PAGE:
April showers bring May flowers, or so we thought, until now. Artificial flowers seem like a great concept, no black roses or sharp thorns. They'll never die and are not susceptible to weather, pests, or pretty much anything. You don't need sunshine, water, or a brain. They're forever in bloom, yet forever flawed. Constructed of plastic, wire, and polyester.
Today's artificial flower factories are found along the the Pearl River delta in Guangdon China. And although many of the components are machine made, they're still predominantly assembled by hand. Tons of artificial flowers are shipped around world, therefore making the market is a multi-billion dollar industry. Buyers include the world's biggest retailers; Wal-Mart, Target, Costco, and Home Depot. It is hard to go a day without seeing a fake flower,whether in a waiting room, restaurant, or store. It is like we have a problem with empty space.
Historically flowers have represented... beauty, love and romance, nature, the birds and the bees, death and mourning, as well as revolution; i.e. the hippie flower placed in a police officer's gun barrel. Flowers are inherently apart of the human experience, most obviously adorning celebrations and tragedies but also blooming whilst growing food. A bride crosses pedals on her way to the alter, and a mourner throws flowers into a newly filled grave. But unlike this corpse, when did flowers go lifeless, turn to plastic? It's crazy to think plastic flowers will outlive us all. But why?
Well somewhere around the late 70's and 80's with the onset of mechanically produced polyester came fake flowers. Obviously flowers are the most common form of inspiration, either for artistic pursuits or for scientific study, such as the Blaschka glass flowers and sea creatures at Harvard.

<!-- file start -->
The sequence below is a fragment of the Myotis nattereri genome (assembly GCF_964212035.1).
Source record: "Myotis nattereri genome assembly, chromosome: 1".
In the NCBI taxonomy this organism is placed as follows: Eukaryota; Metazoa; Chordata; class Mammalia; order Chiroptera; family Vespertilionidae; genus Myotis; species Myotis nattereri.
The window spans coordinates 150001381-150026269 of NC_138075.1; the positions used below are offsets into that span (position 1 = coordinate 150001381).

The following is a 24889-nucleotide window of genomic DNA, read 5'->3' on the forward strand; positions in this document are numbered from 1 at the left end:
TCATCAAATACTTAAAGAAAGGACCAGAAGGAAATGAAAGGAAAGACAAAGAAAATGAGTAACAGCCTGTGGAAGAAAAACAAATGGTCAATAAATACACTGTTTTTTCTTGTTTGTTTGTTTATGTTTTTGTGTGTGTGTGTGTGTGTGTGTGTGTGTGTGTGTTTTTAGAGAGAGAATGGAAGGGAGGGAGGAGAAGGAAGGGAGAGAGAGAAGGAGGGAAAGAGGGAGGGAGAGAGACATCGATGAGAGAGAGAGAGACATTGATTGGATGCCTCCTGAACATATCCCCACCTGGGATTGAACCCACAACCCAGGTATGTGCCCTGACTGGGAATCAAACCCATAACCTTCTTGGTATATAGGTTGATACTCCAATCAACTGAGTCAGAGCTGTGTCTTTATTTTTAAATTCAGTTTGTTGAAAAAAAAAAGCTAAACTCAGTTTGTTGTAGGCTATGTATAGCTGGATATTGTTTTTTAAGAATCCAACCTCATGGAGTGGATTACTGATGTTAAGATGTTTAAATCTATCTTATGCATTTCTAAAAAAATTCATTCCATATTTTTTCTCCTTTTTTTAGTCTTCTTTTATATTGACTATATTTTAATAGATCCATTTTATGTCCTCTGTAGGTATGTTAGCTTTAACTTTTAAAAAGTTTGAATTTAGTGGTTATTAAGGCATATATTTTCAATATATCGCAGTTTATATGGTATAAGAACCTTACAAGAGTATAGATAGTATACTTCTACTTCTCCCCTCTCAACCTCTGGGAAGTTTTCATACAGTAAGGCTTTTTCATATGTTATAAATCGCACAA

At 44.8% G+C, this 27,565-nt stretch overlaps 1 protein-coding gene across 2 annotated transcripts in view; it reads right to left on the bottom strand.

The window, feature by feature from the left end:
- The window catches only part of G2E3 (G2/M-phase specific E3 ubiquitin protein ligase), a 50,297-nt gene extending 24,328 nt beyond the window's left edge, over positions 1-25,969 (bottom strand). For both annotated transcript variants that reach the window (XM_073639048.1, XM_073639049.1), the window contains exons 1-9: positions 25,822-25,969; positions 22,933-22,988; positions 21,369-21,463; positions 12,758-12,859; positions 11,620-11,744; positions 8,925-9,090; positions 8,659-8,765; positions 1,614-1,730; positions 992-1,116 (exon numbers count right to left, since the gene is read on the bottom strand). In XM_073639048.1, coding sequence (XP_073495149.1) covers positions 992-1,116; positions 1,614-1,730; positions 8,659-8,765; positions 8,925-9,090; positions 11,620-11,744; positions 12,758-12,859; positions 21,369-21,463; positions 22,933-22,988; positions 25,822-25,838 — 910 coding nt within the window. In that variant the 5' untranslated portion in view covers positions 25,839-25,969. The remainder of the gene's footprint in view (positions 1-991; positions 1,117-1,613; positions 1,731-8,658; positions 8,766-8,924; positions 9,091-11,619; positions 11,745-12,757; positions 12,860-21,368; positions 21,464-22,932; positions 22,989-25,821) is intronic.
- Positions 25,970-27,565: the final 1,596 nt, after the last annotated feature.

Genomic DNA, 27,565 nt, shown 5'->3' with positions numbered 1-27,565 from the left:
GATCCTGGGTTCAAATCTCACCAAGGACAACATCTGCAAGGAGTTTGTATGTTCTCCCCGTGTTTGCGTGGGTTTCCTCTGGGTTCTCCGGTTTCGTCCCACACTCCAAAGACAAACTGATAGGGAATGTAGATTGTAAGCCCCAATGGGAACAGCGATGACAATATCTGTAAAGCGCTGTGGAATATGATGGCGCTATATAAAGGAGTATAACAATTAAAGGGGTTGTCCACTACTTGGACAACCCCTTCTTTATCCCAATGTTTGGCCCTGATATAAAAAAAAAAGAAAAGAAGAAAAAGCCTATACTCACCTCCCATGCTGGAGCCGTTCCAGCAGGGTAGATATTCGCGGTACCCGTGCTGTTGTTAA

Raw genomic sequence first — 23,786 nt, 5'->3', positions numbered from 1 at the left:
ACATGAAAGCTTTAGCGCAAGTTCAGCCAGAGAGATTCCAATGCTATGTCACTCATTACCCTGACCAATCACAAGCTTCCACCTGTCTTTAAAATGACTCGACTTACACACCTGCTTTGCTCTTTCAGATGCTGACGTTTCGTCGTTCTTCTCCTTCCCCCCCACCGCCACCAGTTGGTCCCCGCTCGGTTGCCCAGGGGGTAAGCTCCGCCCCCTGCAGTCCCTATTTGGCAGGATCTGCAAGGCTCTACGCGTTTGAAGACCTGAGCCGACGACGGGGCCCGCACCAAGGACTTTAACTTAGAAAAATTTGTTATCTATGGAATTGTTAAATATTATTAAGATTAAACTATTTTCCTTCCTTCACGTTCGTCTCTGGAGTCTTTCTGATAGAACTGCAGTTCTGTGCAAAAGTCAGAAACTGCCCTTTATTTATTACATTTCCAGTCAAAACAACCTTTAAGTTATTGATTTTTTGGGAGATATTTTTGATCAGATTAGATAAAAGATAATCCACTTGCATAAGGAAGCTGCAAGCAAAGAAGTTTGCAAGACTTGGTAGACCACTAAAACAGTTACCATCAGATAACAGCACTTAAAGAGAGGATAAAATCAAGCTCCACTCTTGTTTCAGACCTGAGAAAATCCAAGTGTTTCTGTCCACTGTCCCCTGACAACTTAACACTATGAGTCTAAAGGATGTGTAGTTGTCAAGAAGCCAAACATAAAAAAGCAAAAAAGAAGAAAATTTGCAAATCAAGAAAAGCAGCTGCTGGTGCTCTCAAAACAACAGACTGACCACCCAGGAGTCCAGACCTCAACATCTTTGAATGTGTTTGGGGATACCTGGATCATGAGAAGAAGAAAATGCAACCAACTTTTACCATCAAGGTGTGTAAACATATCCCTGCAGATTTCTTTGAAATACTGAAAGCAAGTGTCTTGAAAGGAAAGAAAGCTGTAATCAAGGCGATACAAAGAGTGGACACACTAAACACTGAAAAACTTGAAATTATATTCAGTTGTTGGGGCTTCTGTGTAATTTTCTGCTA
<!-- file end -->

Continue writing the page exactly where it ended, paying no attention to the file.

But let's face it, we got lazy. Rather than watering and waiting for the orchid to bloom, someone thought it would be better to stare at a plastic-one collecting dust in the corner. Sure some may blame pollen allergens, but heck, these fake flowers are filth collectors. It actually wasn't until FOX new's reported fake flowers melting in some suburban Texan front yards that this cockamamie idea of global warming was challenged. Then out of the woodwork came ExxonMobil, George W. and Donald Trump ready to defend their investments in fake flowers made by oil. They don't see the earth as this living thing, kind of like an apple left in the sun to bake and rot in a Zip-lock bag.
So there you have it folks, when someone dies, put them in their plastic clothing, inside a plastic coffin, covered in plastic flowers, topped with a plastic tomb. So one day when their grand-son little Johnny goes out to plant his apple-seeds, there will be already be a plastic plant flowering inedible fruit, ready to feed his hunger.
100 Objects of Popular and Material Culture is an blog exploring the manifestations of human consumption and commodity-ization. The purpose of this experiment is to explore material and popular culture in contemporary society by using objects and concepts to prompt wider questions and reflections. So by emulating The British Museum's and Neil MacGregor's format of A History of the World in 100 Objects I plan to satirically analyze and reinterpreted 100 material culture objects over the course of 2014. Material Culture is the study of our culture's consumption of stuff; namely the manifestation of culture through material productions where people's perceptions of objects is socially and culturally dependent. With this, objects reflect conscious and unconscious beliefs on the the individuals who fabricated, purchased, or used them, and by extension the society where they live. So examining materiality, cultural truths and societal assumptions may be discovered. As anthropologist Arjun Appaduai states "in any society the individual is often caught between the cultural structure of commodity-ization and his own personal attempts to bring a value and order to the universe of things." Objects and commodities make up a much larger symbolic system consisting of want and need, socio-economic status, fashion, etc. Often times form follows function whether the commodity, market, and or consumer forever evolve around one-another. Philosopher Pierre Bourdieu's theories of capital flow full circle; where regardless if you are a minimalist or a hoarder the world is made up of things and everyone will leave their footprint on the earth. So by humorously analyzing marketed objects and concepts, hopefully this blog will provide further incite into ideas of over-consumption, a disposable society, consumerism vs. anti-consumers, planned obsolescence vs. sustainability, as well as the greater good of mankind and future generations.